How Narcissists Withhold Love to Control Their Partners
Understanding the narcissist's behavior in a relationship.
Posted May 11, 2021 |
- Many narcissists begin their relationships by showering their partner with affection. Later, they shut down intimacy and become abusive.
- The narcissist's pattern of intermittent reinforcement keeps their partner bonded to them.
- Breaking out of this pattern is not easy for the partner unless they distance themselves from the narcissist.
One of the common mistakes about narcissism is that the narcissist is in full control of their behavior. The narcissist is often portrayed as someone who is so comfortable with their superiority that they deem other people as insignificant.
In reality, a narcissist is deeply insecure and cannot tolerate any type of criticism or rejection. They go on the attack, using verbal abuse, gaslighting, and other forms of manipulation to control others to avoid feeling out of control themselves.
However, narcissists do not begin a relationship in this fashion and with this behavior. Most narcissists are very charismatic and engaging, showering their partner with gifts, attention, and promises of a perfect future. This is sometimes known as love bombing. The narcissist overwhelms the partner in a whirlwind of affection and attention that is over the top.
This love bombing is only one part of the cycle. Once the relationship is secured or stabilized, the trauma and emotional abuse are quick to follow. Depending on the narcissist, this can include ignoring the person, refusing to engage in conversations, and then a sudden, unexplained and complete removal of intimacy and affection.
In some cases, the narcissist disappears in both the physical and emotional sense. This sudden withholding of intimacy, affection, and attention is painful, disturbing, and unsettling to the partner. They are left wondering what they have done, if the other person will come back, and how they can make it up to the narcissists. Other behaviors used by narcissists include:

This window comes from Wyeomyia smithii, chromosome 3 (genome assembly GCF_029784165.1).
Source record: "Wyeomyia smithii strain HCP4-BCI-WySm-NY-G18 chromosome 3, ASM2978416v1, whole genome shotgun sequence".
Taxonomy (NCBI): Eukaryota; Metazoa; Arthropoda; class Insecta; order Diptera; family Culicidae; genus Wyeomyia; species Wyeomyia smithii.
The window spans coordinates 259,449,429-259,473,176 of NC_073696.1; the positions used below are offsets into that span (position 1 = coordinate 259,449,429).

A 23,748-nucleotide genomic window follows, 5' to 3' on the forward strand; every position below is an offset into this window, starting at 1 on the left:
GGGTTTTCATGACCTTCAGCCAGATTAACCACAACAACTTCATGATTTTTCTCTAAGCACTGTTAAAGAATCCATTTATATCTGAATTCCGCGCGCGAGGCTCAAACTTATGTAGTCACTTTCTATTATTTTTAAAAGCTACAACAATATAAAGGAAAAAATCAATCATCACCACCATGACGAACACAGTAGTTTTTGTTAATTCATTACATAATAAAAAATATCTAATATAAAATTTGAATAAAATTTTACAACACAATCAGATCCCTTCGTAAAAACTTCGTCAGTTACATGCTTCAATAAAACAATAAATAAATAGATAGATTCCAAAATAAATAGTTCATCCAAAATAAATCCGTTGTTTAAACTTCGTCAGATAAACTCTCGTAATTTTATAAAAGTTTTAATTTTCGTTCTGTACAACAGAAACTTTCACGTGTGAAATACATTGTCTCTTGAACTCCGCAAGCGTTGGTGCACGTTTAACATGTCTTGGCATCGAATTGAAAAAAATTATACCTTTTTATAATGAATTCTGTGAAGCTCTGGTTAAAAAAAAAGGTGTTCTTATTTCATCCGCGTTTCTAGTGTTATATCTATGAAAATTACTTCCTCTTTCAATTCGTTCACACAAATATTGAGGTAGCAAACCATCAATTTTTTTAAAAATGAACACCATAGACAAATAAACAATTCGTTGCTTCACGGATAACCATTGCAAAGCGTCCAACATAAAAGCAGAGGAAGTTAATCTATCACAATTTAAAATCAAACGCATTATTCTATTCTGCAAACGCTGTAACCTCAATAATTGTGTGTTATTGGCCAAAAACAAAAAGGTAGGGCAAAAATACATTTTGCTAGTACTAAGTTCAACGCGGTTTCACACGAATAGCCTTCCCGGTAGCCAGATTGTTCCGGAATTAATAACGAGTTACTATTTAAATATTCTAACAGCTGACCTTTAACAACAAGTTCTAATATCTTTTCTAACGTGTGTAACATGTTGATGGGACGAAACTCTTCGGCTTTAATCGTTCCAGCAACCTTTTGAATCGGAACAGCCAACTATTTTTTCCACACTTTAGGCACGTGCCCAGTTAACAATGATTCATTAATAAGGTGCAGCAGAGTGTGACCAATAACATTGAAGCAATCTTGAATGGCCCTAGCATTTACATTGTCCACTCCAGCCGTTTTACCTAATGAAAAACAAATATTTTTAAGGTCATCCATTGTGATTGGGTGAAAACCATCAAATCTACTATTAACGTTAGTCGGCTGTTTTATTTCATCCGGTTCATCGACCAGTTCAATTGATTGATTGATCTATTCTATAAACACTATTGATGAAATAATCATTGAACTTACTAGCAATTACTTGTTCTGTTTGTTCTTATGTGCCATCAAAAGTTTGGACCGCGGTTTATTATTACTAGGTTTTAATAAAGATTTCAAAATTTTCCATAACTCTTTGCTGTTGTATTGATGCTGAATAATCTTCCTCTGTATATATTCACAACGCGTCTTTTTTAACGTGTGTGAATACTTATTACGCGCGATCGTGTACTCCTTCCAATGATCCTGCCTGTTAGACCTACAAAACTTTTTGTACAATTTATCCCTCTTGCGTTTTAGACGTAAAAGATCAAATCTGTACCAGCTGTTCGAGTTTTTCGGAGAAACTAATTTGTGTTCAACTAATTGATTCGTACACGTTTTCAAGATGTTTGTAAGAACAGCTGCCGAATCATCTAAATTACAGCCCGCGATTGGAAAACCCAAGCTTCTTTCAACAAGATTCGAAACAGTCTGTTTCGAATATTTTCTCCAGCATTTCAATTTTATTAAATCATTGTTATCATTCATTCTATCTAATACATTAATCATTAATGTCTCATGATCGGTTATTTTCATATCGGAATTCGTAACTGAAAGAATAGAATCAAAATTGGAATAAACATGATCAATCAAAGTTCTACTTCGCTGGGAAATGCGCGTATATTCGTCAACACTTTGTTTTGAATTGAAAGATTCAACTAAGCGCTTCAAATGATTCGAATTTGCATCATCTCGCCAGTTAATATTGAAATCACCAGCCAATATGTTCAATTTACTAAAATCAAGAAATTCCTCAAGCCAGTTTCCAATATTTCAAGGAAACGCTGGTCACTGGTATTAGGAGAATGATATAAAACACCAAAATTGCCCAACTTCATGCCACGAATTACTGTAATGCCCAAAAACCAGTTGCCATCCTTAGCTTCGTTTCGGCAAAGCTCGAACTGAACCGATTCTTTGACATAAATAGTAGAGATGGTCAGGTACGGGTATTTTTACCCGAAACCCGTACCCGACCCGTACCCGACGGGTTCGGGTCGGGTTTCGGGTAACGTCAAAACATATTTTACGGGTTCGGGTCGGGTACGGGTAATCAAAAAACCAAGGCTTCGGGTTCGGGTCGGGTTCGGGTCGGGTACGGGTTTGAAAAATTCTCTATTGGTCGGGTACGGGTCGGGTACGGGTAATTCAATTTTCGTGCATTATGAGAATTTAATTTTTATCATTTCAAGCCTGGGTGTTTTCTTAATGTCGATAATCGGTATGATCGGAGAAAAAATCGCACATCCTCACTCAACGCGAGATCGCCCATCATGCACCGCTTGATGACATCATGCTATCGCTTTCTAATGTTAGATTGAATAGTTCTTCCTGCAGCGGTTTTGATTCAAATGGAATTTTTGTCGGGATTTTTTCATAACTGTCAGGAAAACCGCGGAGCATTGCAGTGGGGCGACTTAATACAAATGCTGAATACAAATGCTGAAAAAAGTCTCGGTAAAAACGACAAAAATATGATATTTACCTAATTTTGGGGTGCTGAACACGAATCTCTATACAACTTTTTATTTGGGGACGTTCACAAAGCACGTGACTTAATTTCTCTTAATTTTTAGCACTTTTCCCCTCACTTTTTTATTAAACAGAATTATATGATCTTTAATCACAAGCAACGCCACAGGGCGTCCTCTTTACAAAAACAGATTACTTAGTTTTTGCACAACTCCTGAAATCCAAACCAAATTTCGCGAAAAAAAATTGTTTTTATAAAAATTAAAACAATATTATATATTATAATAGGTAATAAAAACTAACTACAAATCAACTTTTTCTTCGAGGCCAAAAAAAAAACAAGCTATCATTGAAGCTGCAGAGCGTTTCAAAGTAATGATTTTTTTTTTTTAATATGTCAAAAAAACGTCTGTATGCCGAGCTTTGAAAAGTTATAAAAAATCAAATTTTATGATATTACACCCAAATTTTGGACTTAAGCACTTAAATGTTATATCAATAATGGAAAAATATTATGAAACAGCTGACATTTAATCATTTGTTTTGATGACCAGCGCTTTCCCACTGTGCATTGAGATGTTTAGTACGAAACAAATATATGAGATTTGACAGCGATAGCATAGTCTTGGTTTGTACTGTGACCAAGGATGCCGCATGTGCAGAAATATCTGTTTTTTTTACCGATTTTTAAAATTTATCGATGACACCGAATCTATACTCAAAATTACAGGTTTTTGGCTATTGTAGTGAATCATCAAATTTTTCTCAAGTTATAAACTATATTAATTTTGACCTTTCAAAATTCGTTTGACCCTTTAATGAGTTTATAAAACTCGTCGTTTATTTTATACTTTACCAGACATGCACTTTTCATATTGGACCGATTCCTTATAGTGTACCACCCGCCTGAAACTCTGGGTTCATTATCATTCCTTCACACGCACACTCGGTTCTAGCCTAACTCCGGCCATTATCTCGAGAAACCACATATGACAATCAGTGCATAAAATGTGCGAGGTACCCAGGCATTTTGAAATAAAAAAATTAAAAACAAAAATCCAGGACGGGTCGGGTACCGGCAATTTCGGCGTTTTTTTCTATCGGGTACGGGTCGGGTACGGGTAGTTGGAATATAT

- Withdrawing financial support
- Threatening to leave
- Manipulation of your relationships with friends and family
The narcissist may not understand the psychological cause of the sudden attention of the partner when they do return, but they are happy to accept the attention and the feeling of superiority and control it provides. Often love bombing following love withholding, creating a cycle that never ends.
What the partner does not realize is the love bombing followed by sudden love withholding creates what is known as intermittent reinforcement. This type of reinforcement is the reason why people play the lottery or go to the casino. Sometimes the betting results in a loss, sometimes it results in a win, and every now and then, it results in a big win.
Narcissists use intermittent reinforcement to create a positive flood of emotion in the partner. The sense of positive emotion is a result of an increase in dopamine, a reward chemical in the brain. The partner does not understand why the narcissist has suddenly become loving, but they become more bonded to the individual with each cycle. This trauma bond is only possible if the withdrawal and the return of affection are intermittent.
Tips to Get Out of the Cycle
Breaking out of this cycle is not easy unless you are able to distance yourself from the narcissist. Some strategies for breaking the cycle include:
- Setting boundaries — working with a therapist to set boundaries to protect yourself is critical for your mental health.
- Reconnecting with support people — friends and family can provide support when the narcissist withholds.
- Practice self-care — putting yourself first should be a priority.
- Accept reality — working through the gaslighting, lying, and manipulation and seeing the relationship as it truly is will be essential.
Working with a therapist specializing in healing after narcissistic abuse is the best way to heal and move into positive relationships in the future. It also helps you to identify the games the narcissist is playing that cause emotional trauma in your life.
To find a therapist, please visit the Psychology Today Therapy Directory.